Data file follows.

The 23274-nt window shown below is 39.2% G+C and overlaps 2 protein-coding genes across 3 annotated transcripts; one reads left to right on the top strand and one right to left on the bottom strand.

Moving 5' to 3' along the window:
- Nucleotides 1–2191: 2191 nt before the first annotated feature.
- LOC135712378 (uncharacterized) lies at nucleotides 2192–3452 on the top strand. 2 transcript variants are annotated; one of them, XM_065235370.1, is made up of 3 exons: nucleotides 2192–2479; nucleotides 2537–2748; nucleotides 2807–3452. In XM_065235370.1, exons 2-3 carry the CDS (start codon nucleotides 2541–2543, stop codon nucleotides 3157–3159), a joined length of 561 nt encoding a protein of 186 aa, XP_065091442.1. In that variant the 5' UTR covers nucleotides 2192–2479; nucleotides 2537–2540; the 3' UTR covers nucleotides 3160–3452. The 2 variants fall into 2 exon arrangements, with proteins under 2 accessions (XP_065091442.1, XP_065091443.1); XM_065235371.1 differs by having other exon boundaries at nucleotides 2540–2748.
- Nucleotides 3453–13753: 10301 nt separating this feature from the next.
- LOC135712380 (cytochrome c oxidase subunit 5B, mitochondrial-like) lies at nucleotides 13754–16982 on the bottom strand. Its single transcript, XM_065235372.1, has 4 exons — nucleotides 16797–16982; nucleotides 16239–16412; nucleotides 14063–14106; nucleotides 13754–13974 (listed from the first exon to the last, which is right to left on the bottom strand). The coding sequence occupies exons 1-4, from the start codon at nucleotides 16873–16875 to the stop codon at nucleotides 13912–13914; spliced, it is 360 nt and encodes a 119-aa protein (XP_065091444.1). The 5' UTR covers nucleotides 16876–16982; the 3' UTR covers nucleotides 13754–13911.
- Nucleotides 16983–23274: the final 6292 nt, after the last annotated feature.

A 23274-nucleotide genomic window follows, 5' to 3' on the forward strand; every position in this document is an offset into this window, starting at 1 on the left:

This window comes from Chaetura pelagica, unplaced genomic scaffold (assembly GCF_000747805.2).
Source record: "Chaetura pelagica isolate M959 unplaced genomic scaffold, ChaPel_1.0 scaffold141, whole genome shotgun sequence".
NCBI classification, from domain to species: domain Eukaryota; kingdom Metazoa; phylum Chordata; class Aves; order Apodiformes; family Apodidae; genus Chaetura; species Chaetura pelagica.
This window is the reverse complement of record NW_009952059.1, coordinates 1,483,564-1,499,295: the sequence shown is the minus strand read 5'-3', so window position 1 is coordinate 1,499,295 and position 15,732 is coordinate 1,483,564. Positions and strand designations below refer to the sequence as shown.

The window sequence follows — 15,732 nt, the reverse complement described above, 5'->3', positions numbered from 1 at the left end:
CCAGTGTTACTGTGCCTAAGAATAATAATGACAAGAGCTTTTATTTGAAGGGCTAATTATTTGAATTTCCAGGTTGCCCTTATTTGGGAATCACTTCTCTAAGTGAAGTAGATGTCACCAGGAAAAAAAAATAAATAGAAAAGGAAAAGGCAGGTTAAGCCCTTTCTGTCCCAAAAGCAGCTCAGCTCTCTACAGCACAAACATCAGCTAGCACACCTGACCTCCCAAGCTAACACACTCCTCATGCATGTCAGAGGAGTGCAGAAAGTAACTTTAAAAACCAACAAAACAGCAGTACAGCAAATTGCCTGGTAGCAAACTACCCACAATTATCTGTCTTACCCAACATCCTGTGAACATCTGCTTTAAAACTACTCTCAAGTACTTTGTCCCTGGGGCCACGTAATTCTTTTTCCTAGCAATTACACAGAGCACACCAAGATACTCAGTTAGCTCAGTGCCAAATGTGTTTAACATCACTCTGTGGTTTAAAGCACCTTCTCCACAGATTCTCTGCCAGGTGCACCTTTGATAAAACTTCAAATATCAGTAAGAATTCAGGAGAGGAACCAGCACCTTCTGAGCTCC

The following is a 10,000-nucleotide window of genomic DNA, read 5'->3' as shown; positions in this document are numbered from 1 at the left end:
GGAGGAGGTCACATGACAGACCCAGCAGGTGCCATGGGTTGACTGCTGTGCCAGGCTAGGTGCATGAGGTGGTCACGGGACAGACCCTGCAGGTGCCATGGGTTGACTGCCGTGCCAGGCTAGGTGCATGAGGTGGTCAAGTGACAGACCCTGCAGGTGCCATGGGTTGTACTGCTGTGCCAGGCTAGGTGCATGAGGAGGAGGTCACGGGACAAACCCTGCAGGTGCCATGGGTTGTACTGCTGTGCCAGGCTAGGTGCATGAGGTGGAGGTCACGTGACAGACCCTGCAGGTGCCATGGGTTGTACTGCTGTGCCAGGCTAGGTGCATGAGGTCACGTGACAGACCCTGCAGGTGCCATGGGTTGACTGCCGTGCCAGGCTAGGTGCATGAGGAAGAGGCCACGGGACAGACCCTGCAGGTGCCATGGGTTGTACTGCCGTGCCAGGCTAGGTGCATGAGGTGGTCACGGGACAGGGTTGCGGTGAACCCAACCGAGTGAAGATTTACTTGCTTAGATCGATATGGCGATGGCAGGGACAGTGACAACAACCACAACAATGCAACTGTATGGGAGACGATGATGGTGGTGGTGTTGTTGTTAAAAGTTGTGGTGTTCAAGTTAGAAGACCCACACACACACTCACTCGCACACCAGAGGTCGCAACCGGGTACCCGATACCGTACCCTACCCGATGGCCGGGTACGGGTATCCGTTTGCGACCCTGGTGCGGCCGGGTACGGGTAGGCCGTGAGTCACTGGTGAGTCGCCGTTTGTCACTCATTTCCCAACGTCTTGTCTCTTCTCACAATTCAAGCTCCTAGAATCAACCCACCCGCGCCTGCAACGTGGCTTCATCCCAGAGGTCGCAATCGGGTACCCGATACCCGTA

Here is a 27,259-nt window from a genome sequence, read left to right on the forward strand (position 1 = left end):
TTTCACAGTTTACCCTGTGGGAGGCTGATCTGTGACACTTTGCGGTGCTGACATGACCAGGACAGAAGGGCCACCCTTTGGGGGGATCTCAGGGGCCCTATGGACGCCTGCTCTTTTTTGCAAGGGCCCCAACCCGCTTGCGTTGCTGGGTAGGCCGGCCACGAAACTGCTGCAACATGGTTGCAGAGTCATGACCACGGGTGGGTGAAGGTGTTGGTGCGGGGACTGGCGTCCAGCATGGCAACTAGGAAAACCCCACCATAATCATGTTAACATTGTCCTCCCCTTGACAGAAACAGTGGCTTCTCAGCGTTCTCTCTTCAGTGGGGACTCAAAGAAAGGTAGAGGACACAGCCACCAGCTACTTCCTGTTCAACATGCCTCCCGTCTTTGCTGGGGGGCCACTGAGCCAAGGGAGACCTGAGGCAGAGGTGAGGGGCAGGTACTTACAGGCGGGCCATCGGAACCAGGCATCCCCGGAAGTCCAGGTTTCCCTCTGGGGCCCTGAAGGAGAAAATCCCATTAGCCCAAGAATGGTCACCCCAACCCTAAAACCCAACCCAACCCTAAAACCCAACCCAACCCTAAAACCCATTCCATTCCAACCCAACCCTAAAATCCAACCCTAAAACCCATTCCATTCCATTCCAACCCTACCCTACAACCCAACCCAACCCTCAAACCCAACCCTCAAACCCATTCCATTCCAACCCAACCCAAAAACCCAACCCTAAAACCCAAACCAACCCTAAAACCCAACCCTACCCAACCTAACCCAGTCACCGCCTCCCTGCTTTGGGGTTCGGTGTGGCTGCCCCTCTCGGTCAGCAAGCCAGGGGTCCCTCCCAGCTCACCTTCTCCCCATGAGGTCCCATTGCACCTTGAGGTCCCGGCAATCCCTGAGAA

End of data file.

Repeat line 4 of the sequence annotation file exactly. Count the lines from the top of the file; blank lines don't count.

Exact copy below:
- LOC135712378 (uncharacterized) lies at nucleotides 2192–3452 on the top strand. 2 transcript variants are annotated; one of them, XM_065235370.1, is made up of 3 exons: nucleotides 2192–2479; nucleotides 2537–2748; nucleotides 2807–3452. In XM_065235370.1, exons 2-3 carry the CDS (start codon nucleotides 2541–2543, stop codon nucleotides 3157–3159), a joined length of 561 nt encoding a protein of 186 aa, XP_065091442.1. In that variant the 5' UTR covers nucleotides 2192–2479; nucleotides 2537–2540; the 3' UTR covers nucleotides 3160–3452. The 2 variants fall into 2 exon arrangements, with proteins under 2 accessions (XP_065091442.1, XP_065091443.1); XM_065235371.1 differs by having other exon boundaries at nucleotides 2540–2748.